Peas. (I was tempted to use a horrible pun as a segue, but the thought made me throw up in my mouth.) I really like peas. My parents never had to tell me to finish my peas. I ate the little buggers right up. Plus, they’re another conveniently uniform object we can use to demonstrate just how massive a trillion is. According to this USDA pea-grading document (the existence of which pleases me), a green pea averages 8 millimeters in diameter. Since peas are irregular and don’t stack as neatly as gold atoms, I’m going to come up with the volume of my trillion-pea cube a different way. We’ll assume they’re roughly hexagonally-close-packed, which means that only 74% of the volume will be occupied by peas. The rest will be air. We end up with about 362,300 cubic meters of peas. They would form a cube big enough to span the width of a football field (either kind), and most of the length: 71 meters on an edge. The peas would weigh 180,000 metric tons, apparently half as much as the Empire State Building. Here’s the kind of vehicle you’d need to transport that much stuff:
I’m now imagining an alternate reality in which the Persian Gulf is a global center of pea production. In which the economic fate of the world is determined by the price of a barrel of green peas. In which pea tankers with armed guards criss-cross the Pacific. It wouldn’t be any weirder than this reality.
People. There are not a trillion human beings on Earth. According to most of the estimates I’ve ever read, the Earth can’t support a trillion people. But that doesn’t mean we couldn’t make a trillion clones and plop them down. Let’s be all sociological and assume that every human being belongs to a family of five, and that one hectare (10,000 square meters) is enough space for their house and enough crops to keep them alive. (One hectare is about the area of the grassy center of a standard athletic track, or the area of a rugby field, or the area of a square that could enclose the base of the Statue of Liberty.) So we have 200 billion families, each requiring 10,000 square meters.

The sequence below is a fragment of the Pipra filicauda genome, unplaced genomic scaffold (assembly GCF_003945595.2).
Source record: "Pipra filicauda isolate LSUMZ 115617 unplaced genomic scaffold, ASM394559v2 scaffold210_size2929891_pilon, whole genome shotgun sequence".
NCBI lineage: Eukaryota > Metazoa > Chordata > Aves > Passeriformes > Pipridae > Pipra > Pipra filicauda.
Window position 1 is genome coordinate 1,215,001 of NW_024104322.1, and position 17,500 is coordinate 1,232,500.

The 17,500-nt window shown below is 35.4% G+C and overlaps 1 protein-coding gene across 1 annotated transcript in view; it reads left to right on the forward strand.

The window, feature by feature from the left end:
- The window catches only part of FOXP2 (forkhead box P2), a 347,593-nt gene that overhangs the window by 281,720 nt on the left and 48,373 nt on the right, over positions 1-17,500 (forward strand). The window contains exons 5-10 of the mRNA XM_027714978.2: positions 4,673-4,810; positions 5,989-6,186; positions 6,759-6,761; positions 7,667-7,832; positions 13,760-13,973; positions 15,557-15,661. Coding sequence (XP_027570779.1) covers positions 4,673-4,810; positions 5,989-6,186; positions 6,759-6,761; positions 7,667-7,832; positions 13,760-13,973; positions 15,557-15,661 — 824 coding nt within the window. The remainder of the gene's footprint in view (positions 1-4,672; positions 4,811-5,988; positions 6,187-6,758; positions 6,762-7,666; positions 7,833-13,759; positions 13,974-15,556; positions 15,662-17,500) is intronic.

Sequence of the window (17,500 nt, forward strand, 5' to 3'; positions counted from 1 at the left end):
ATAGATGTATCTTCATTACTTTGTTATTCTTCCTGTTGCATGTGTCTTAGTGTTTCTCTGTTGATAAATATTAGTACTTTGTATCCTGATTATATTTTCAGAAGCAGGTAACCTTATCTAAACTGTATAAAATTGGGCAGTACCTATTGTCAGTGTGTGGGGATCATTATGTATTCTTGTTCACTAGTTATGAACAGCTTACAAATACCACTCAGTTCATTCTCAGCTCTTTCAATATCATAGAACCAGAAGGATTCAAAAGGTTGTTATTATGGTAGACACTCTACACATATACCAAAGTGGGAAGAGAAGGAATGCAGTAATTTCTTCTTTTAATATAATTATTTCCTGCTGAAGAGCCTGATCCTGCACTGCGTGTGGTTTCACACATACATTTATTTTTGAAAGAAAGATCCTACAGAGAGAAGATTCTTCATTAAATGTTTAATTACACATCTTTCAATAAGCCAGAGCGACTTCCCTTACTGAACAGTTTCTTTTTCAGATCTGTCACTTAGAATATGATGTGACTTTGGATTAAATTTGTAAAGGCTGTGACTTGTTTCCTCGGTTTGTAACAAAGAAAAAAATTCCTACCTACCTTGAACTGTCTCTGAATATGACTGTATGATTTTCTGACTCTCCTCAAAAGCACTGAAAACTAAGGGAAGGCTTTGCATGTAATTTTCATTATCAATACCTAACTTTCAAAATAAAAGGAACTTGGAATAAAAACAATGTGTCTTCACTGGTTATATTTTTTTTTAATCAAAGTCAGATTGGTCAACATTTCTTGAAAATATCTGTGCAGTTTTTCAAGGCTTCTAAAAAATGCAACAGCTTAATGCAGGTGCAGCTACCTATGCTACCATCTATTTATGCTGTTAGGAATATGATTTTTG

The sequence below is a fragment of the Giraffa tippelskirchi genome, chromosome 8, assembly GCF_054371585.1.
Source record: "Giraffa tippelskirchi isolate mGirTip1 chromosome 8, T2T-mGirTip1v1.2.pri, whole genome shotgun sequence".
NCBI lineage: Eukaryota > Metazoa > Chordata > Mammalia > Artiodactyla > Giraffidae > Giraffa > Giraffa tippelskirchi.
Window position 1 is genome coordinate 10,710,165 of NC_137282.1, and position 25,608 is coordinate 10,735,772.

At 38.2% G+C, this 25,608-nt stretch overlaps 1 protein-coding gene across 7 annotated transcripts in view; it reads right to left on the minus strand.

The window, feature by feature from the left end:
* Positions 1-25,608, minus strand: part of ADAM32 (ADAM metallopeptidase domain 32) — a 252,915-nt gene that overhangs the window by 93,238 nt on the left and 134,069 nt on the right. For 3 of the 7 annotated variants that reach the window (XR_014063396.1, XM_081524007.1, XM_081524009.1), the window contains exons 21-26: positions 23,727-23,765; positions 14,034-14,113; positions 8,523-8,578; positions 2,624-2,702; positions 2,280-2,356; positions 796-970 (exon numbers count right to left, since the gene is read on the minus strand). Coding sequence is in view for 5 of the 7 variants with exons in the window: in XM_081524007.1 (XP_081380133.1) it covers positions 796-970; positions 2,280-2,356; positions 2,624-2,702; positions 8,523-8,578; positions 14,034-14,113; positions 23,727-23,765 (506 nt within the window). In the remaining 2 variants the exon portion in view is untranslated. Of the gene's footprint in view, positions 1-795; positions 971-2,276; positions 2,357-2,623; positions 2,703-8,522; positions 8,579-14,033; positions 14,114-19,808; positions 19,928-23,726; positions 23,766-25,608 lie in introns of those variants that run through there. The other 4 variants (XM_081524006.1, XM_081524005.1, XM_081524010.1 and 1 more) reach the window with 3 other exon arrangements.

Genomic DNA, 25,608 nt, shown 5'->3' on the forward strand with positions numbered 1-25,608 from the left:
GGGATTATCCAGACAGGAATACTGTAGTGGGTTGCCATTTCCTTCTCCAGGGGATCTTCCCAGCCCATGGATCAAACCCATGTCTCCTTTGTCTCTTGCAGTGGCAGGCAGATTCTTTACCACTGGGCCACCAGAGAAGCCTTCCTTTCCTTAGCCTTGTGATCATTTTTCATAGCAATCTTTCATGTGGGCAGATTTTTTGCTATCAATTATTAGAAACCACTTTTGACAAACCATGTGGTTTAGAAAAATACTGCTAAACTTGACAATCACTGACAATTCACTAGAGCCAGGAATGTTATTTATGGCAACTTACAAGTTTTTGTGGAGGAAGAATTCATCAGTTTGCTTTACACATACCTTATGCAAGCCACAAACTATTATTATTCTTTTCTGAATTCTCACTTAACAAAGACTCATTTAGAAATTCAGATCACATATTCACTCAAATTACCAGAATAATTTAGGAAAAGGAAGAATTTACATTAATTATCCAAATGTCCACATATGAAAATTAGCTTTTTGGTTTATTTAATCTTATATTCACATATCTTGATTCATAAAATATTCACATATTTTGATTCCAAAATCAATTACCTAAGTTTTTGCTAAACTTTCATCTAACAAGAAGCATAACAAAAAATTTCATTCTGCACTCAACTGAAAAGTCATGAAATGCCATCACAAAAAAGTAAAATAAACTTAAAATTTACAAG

People can live in the ocean, right? And you can grow a pretty good selection of crops in Antarctica, right? Because it turns out that a trillion humans requiring a fifth of a hectare each would require thirteen times the Earth’s land area (arable or not). They’d require ten times the Earth’s surface area. Probably not going to happen, although I really, really like the image of farmers in wetsuits paddling around their kelp fields with rakes.
But if it was just a trillion-person crowd (doomed to starvation), what would that look like? We’ll assume they’re all pretty friendly, and so they only require a square one and a half meters on a side. Whether they assembled in a square, a circle, or some other roughly-symmetric shape, the crowd would be about 1500 kilometers across. That’s a quarter of the size of the United States, China, or the Roman Empire at its peak (thanks, Wolfram Alpha).
Now, a human being breathes something like 11,000 liters of air in a day. That means our crowd is going to be breathing the volume of Lake Superior daily. An average resting adult requires something like 210 milliliters of oxygen per minute. Taken together, they’d require sixteen Amazon Rivers’ worth of oxygen flow. Much to my surprise, they probably wouldn’t suffocate. If we assume each person has access to the air in their square from sea level to the “death zone” (an altitude of about 8,000 meters, where the oxygen concentration is low enough to become acutely lethal), they’d all be able to breathe for about 20 years. Plenty of time for photosynthesis to replace the oxygen. And plenty of time for that crowd to become very, very smelly. And hungry. And violent. We probably shouldn’t have made a trillion clones. I blame you for giving me the idea.
And now, we’ve hit another limit. We’re already talking about continent-scale collections of objects, and like I said, human beings aren’t all that good at understanding things on really large scales. So I’ll stop at our trillion-person Woodstock before I start imagining the stink of two trillion unwashed feet.